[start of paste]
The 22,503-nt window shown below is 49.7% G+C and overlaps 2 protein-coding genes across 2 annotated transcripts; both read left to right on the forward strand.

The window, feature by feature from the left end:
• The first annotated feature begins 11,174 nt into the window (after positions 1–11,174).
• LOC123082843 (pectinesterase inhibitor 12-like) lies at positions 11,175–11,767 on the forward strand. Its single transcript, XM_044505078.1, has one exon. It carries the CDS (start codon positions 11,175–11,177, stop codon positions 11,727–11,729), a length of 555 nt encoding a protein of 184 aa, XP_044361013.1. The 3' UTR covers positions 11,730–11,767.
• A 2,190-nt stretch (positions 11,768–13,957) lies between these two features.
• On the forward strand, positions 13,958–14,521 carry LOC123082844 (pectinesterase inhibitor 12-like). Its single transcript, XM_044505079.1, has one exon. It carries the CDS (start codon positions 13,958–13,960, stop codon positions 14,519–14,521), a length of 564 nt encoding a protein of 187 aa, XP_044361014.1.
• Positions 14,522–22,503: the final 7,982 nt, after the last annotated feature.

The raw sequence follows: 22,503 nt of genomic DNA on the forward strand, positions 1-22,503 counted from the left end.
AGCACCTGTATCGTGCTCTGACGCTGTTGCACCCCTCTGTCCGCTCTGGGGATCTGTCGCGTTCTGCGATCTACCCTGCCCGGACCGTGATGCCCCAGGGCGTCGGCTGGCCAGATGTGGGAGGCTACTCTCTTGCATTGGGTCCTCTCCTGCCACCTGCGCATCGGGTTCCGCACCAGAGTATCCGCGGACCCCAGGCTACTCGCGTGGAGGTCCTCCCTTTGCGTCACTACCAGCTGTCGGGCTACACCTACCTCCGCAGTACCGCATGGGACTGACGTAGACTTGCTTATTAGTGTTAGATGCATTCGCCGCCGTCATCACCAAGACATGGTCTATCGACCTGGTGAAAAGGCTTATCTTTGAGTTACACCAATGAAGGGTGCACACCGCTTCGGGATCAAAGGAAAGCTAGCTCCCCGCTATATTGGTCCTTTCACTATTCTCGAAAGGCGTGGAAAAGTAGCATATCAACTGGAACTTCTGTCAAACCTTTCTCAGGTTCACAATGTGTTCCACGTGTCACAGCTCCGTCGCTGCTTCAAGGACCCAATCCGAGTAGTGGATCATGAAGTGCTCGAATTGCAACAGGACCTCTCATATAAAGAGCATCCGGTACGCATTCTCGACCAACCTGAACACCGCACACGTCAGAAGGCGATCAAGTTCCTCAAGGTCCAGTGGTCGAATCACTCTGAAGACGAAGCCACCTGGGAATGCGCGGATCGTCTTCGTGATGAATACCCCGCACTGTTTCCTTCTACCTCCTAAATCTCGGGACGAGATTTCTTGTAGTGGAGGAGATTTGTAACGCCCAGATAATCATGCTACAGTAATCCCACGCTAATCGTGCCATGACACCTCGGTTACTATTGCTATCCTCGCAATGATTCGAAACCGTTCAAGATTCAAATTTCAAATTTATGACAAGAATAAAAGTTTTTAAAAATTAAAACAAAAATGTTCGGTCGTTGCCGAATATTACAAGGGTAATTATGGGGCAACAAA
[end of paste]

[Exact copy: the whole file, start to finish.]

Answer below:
The 22,503-nt window shown below is 49.7% G+C and overlaps 2 protein-coding genes across 2 annotated transcripts; both read left to right on the forward strand.

The window, feature by feature from the left end:
• The first annotated feature begins 11,174 nt into the window (after positions 1–11,174).
• LOC123082843 (pectinesterase inhibitor 12-like) lies at positions 11,175–11,767 on the forward strand. Its single transcript, XM_044505078.1, has one exon. It carries the CDS (start codon positions 11,175–11,177, stop codon positions 11,727–11,729), a length of 555 nt encoding a protein of 184 aa, XP_044361013.1. The 3' UTR covers positions 11,730–11,767.
• A 2,190-nt stretch (positions 11,768–13,957) lies between these two features.
• On the forward strand, positions 13,958–14,521 carry LOC123082844 (pectinesterase inhibitor 12-like). Its single transcript, XM_044505079.1, has one exon. It carries the CDS (start codon positions 13,958–13,960, stop codon positions 14,519–14,521), a length of 564 nt encoding a protein of 187 aa, XP_044361014.1.
• Positions 14,522–22,503: the final 7,982 nt, after the last annotated feature.

The raw sequence follows: 22,503 nt of genomic DNA on the forward strand, positions 1-22,503 counted from the left end.
AGCACCTGTATCGTGCTCTGACGCTGTTGCACCCCTCTGTCCGCTCTGGGGATCTGTCGCGTTCTGCGATCTACCCTGCCCGGACCGTGATGCCCCAGGGCGTCGGCTGGCCAGATGTGGGAGGCTACTCTCTTGCATTGGGTCCTCTCCTGCCACCTGCGCATCGGGTTCCGCACCAGAGTATCCGCGGACCCCAGGCTACTCGCGTGGAGGTCCTCCCTTTGCGTCACTACCAGCTGTCGGGCTACACCTACCTCCGCAGTACCGCATGGGACTGACGTAGACTTGCTTATTAGTGTTAGATGCATTCGCCGCCGTCATCACCAAGACATGGTCTATCGACCTGGTGAAAAGGCTTATCTTTGAGTTACACCAATGAAGGGTGCACACCGCTTCGGGATCAAAGGAAAGCTAGCTCCCCGCTATATTGGTCCTTTCACTATTCTCGAAAGGCGTGGAAAAGTAGCATATCAACTGGAACTTCTGTCAAACCTTTCTCAGGTTCACAATGTGTTCCACGTGTCACAGCTCCGTCGCTGCTTCAAGGACCCAATCCGAGTAGTGGATCATGAAGTGCTCGAATTGCAACAGGACCTCTCATATAAAGAGCATCCGGTACGCATTCTCGACCAACCTGAACACCGCACACGTCAGAAGGCGATCAAGTTCCTCAAGGTCCAGTGGTCGAATCACTCTGAAGACGAAGCCACCTGGGAATGCGCGGATCGTCTTCGTGATGAATACCCCGCACTGTTTCCTTCTACCTCCTAAATCTCGGGACGAGATTTCTTGTAGTGGAGGAGATTTGTAACGCCCAGATAATCATGCTACAGTAATCCCACGCTAATCGTGCCATGACACCTCGGTTACTATTGCTATCCTCGCAATGATTCGAAACCGTTCAAGATTCAAATTTCAAATTTATGACAAGAATAAAAGTTTTTAAAAATTAAAACAAAAATGTTCGGTCGTTGCCGAATATTACAAGGGTAATTATGGGGCAACAAA